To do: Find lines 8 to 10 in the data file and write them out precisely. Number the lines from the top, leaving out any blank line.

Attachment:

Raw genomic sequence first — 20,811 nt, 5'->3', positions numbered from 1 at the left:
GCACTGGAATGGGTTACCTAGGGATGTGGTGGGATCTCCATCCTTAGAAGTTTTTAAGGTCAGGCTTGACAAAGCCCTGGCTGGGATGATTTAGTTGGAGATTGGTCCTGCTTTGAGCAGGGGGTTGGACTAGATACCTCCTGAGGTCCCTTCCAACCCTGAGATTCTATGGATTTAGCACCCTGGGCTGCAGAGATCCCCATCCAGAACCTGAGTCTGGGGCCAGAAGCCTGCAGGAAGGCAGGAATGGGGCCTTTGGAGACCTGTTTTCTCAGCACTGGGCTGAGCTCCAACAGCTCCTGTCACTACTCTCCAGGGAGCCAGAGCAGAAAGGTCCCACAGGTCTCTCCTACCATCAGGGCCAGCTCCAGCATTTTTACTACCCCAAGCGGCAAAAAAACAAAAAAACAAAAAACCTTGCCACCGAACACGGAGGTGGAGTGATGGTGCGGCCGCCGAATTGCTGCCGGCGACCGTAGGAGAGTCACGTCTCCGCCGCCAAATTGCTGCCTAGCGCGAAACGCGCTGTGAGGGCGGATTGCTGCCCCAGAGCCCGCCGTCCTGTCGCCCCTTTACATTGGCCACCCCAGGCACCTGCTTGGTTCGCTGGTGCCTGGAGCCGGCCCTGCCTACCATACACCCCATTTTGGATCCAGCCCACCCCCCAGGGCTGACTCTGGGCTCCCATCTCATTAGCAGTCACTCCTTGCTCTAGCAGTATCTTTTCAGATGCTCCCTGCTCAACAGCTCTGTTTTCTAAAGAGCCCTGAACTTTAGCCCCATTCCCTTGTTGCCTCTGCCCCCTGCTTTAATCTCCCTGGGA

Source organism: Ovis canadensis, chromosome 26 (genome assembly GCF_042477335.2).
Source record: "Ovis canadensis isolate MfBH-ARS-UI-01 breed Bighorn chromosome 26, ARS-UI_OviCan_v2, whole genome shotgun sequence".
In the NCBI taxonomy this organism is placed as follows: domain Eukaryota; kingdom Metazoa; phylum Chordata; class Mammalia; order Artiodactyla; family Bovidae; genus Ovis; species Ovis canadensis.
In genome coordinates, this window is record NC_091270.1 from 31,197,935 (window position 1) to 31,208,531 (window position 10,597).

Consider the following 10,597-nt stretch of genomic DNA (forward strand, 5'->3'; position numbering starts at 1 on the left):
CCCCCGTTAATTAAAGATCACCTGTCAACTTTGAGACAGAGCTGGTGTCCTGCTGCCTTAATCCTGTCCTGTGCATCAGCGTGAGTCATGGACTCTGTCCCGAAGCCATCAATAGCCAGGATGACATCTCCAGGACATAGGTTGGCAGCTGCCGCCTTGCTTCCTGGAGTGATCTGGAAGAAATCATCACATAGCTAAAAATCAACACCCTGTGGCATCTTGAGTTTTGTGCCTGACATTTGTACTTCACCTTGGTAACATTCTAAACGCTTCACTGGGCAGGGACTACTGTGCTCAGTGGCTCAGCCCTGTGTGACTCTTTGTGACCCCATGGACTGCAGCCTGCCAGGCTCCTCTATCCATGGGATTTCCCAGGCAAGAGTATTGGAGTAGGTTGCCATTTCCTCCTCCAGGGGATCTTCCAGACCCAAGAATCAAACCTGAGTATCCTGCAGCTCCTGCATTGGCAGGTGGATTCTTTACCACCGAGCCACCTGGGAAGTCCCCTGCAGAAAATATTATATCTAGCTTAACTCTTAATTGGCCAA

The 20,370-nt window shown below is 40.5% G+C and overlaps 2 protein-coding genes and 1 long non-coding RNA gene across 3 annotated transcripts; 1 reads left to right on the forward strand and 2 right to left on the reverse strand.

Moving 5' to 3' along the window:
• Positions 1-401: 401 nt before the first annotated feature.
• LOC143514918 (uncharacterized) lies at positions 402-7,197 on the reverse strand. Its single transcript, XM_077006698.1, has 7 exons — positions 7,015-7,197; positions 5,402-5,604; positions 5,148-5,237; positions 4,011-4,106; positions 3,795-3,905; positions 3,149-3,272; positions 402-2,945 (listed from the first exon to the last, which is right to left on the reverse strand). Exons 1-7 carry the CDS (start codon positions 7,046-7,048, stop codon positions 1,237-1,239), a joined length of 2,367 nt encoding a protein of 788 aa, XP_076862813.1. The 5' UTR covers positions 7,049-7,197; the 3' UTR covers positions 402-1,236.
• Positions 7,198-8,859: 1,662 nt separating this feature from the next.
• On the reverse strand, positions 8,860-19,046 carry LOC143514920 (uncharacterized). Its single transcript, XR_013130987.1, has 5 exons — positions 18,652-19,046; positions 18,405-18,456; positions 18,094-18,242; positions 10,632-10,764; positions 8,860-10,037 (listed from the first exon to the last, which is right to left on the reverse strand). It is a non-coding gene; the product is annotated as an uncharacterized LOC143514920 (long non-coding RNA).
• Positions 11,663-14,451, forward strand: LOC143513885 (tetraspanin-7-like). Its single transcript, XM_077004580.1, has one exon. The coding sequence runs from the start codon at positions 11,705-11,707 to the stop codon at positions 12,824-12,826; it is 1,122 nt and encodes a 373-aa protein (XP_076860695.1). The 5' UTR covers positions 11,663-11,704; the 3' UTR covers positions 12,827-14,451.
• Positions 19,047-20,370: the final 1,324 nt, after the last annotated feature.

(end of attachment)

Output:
CCCCCGTTAATTAAAGATCACCTGTCAACTTTGAGACAGAGCTGGTGTCCTGCTGCCTTAATCCTGTCCTGTGCATCAGCGTGAGTCATGGACTCTGTCCCGAAGCCATCAATAGCCAGGATGACATCTCCAGGACATAGGTTGGCAGCTGCCGCCTTGCTTCCTGGAGTGATCTGGAAGAAATCATCACATAGCTAAAAATCAACACCCTGTGGCATCTTGAGTTTTGTGCCTGACATTTGTACTTCACCTTGGTAACATTCTAAACGCTTCACTGGGCAGGGACTACTGTGCTCAGTGGCTCAGCCCTGTGTGACTCTTTGTGACCCCATGGACTGCAGCCTGCCAGGCTCCTCTATCCATGGGATTTCCCAGGCAAGAGTATTGGAGTAGGTTGCCATTTCCTCCTCCAGGGGATCTTCCAGACCCAAGAATCAAACCTGAGTATCCTGCAGCTCCTGCATTGGCAGGTGGATTCTTTACCACCGAGCCACCTGGGAAGTCCCCTGCAGAAAATATTATATCTAGCTTAACTCTTAATTGGCCAA

The 20,370-nt window shown below is 40.5% G+C and overlaps 2 protein-coding genes and 1 long non-coding RNA gene across 3 annotated transcripts; 1 reads left to right on the forward strand and 2 right to left on the reverse strand.

Moving 5' to 3' along the window: